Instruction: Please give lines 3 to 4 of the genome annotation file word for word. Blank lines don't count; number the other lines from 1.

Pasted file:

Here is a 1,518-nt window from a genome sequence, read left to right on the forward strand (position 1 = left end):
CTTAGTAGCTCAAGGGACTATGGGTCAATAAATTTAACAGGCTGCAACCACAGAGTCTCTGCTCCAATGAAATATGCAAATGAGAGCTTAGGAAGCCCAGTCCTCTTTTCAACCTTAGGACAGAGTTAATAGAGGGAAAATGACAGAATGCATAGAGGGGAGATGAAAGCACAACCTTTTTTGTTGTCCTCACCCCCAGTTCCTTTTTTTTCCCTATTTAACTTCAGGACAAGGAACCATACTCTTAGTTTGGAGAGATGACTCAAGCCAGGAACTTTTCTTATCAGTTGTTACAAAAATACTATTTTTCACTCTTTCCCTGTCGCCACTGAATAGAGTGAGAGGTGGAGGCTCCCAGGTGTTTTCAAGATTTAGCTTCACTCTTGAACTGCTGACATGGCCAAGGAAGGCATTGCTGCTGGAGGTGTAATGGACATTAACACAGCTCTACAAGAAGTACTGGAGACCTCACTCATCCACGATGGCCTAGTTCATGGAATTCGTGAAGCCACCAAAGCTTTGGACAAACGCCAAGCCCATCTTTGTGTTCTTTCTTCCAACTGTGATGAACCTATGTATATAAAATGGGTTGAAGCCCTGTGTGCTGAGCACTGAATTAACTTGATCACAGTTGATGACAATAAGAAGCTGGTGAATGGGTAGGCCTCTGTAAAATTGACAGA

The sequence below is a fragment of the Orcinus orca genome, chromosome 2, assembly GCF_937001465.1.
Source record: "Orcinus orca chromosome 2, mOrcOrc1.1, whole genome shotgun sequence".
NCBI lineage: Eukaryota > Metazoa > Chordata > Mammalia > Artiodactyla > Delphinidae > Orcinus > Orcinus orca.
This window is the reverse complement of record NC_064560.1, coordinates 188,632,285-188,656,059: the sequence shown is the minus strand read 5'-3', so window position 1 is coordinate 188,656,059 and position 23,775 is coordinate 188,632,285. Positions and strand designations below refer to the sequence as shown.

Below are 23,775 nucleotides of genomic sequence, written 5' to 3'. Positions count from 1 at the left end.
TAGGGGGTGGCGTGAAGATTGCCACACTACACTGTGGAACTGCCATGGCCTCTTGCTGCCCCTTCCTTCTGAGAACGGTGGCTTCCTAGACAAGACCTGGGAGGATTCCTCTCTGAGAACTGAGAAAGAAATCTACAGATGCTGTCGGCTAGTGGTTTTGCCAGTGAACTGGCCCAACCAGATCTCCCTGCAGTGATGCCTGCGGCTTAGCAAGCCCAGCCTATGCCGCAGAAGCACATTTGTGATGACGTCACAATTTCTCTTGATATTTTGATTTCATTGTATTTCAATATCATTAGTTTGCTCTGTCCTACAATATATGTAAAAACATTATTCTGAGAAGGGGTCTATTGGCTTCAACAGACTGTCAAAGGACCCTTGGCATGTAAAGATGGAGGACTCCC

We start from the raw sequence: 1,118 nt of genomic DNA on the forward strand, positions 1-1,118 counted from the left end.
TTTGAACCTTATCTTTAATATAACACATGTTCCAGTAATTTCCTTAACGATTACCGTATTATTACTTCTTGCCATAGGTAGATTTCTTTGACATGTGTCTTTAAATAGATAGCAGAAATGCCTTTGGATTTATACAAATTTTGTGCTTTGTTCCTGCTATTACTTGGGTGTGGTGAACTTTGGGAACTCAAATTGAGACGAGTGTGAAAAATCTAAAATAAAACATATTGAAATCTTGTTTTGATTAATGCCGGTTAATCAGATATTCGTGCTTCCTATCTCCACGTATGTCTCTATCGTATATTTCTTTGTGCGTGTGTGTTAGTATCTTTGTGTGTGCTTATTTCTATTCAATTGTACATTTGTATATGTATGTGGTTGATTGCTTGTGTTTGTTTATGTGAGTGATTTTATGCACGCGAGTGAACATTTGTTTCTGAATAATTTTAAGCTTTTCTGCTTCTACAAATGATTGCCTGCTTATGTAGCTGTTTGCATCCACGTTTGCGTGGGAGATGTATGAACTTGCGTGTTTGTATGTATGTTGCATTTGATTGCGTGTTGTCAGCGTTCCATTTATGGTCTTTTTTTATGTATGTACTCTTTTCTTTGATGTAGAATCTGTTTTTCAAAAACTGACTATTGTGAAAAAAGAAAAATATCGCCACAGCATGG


The sequence below is a fragment of the Orcinus orca genome, chromosome 2, assembly GCF_937001465.1.
Source record: "Orcinus orca chromosome 2, mOrcOrc1.1, whole genome shotgun sequence".